A 21-year-old woman was charged Monday with attempted first-degree murder after Baltimore County police reported that she threw her newborn baby out of a second-story window.
Rebecca Diane Himes, who later told a doctor that she had not known she was pregnant before she delivered the child, was also charged with child abuse and reckless endangerment in connection with the July 22 incident at her home on Virginia Avenue in Reisterstown. The full-term baby girl, who appeared to have been born only seconds before she was discovered crying in a bush outside the house, was unhurt.
"After reviewing the details of the case, the decision to charge was a no-brainer," Baltimore County State's Attorney Scott D. Shellenberger said by phone Monday afternoon. He said his office had instructed police to charge Himes and that a District Court commissioner had issued a warrant for her arrest.
Shellenberger said officers were "aware of her whereabouts" and that they were on their way to pick her up. There was no pre-set bail specified in the warrant, he said, making it more likely that Himes would spend at least a night in custody.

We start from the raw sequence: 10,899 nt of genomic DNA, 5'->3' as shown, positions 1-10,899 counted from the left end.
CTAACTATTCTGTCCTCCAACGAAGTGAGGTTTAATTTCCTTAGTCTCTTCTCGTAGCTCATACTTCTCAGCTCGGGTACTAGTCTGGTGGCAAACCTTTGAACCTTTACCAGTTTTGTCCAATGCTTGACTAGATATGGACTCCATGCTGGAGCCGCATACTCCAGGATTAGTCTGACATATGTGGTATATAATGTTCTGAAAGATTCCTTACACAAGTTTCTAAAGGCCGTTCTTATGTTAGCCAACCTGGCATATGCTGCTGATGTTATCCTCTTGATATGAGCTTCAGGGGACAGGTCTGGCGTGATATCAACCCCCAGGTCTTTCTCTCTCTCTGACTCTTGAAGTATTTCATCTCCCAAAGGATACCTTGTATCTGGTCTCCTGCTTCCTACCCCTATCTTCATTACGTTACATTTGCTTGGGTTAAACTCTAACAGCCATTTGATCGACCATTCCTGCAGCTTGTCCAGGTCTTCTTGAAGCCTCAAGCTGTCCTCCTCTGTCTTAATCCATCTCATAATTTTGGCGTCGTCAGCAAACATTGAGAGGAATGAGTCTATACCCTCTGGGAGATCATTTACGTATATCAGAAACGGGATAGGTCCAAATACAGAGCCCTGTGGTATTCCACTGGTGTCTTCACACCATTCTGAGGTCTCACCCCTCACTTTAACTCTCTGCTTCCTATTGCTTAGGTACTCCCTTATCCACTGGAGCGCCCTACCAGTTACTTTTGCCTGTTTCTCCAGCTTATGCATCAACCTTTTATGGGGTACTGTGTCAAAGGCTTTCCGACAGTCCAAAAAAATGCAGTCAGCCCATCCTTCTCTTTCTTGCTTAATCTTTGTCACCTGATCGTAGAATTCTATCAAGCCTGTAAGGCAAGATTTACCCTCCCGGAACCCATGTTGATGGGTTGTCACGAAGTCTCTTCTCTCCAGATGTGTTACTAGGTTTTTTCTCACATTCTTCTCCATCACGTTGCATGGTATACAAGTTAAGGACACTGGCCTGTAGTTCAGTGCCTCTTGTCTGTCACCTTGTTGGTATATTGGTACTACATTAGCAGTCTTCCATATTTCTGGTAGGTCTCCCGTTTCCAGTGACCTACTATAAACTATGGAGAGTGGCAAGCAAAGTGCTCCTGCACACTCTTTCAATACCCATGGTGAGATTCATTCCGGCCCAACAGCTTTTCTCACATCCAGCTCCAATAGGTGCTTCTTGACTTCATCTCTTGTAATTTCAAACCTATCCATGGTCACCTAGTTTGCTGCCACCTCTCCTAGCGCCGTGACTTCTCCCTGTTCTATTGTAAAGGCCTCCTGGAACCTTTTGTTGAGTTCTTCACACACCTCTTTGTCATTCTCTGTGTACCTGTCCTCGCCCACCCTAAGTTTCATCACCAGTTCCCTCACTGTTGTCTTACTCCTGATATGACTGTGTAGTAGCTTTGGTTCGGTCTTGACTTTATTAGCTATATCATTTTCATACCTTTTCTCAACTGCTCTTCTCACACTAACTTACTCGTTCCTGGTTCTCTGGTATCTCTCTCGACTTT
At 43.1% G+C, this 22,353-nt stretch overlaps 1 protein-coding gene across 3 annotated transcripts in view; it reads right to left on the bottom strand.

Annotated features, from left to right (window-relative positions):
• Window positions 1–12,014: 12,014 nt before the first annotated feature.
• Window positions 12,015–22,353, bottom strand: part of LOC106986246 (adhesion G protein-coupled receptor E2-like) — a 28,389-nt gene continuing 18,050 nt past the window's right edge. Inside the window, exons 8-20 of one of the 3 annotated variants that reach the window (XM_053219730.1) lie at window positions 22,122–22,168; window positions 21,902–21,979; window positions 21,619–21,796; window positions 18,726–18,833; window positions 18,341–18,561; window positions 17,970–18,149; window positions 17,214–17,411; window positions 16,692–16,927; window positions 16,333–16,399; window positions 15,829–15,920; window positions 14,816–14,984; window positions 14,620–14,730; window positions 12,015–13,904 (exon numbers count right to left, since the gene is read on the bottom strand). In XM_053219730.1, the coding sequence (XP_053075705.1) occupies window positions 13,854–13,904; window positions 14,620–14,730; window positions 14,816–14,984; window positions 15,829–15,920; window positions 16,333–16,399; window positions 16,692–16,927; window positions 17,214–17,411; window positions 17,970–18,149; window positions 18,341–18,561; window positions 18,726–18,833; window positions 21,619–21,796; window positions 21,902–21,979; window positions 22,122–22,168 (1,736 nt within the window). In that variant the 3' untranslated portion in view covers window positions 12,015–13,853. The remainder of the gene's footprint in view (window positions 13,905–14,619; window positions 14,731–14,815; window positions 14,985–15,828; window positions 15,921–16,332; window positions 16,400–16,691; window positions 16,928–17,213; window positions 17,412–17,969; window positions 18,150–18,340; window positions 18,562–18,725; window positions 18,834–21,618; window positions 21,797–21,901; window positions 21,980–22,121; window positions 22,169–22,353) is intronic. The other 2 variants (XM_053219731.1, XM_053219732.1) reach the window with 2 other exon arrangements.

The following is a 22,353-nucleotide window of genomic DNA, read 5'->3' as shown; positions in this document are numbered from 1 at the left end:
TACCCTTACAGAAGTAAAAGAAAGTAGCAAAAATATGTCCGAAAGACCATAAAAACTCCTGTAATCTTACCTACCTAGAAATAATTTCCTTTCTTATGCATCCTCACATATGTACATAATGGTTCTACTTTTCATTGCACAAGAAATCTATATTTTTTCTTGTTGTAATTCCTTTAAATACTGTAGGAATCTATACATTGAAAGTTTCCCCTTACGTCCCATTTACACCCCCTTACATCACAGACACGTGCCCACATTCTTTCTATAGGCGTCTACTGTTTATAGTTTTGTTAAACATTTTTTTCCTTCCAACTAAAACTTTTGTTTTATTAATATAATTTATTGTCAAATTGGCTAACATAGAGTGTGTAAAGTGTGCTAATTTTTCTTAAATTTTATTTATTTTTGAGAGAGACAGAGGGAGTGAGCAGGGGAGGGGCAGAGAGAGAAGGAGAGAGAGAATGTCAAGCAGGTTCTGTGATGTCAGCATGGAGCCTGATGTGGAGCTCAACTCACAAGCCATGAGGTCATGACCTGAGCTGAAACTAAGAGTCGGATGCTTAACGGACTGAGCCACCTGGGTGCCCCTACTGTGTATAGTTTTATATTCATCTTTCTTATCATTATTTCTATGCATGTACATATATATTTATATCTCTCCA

The case drew widespread attention when it became public last week. The baby, who weighed about 8.5 pounds at birth, was discovered by her mother's younger sister, Samantha Nicole Himes, 18. She told police officers that she had heard "screams or cries" coming from a plastic bag about 10 feet under a bathroom window. The discovery sent her "screaming" toward the front of the house, a police report said.
Paramedics were summoned and clamped the child's umbilical cord, which showed evidence of having been ripped apart, a doctor said later. "This baby was at risk for profuse bleeding," said the doctor, Olachi Mezu-Ndubuisi, a pediatrician in the neonatal intensive care unit of the Greater Baltimore Medical Center, where the child was admitted and examined.
"I think I was shocked, to say the least," Mezu-Ndubuisi recalled, referring to the paramedics' story about the circumstances surrounding the baby. "I stopped in my tracks for a second."
The doctor was happy to report, however, that the child was "vigorous, active and pink" and showed no ill-effects from her brief flight into the bushes. Mezu-Ndubuisi said also that the baby's mother, who accompanied the child to the hospital in an ambulance, was "distraught" and showed "deep concern" for the baby's welfare.
The child, whom nurses variously called Miracle, Angel and Hope, was discharged from the hospital six days after her admission and placed in the care of the Department of Social Services. Hospital officials said several people had called and offered to adopt her.
The Himes sisters and their mother, Laura Smith Himes, 51, live in a single-family home in the first block of Virginia Ave., a couple hundred feet off Reisterstown Road.
"We have nothing to say," a man a few doors down replied last week when a reporter rang his doorbell to ask about the Himes family. "Those are nice people."
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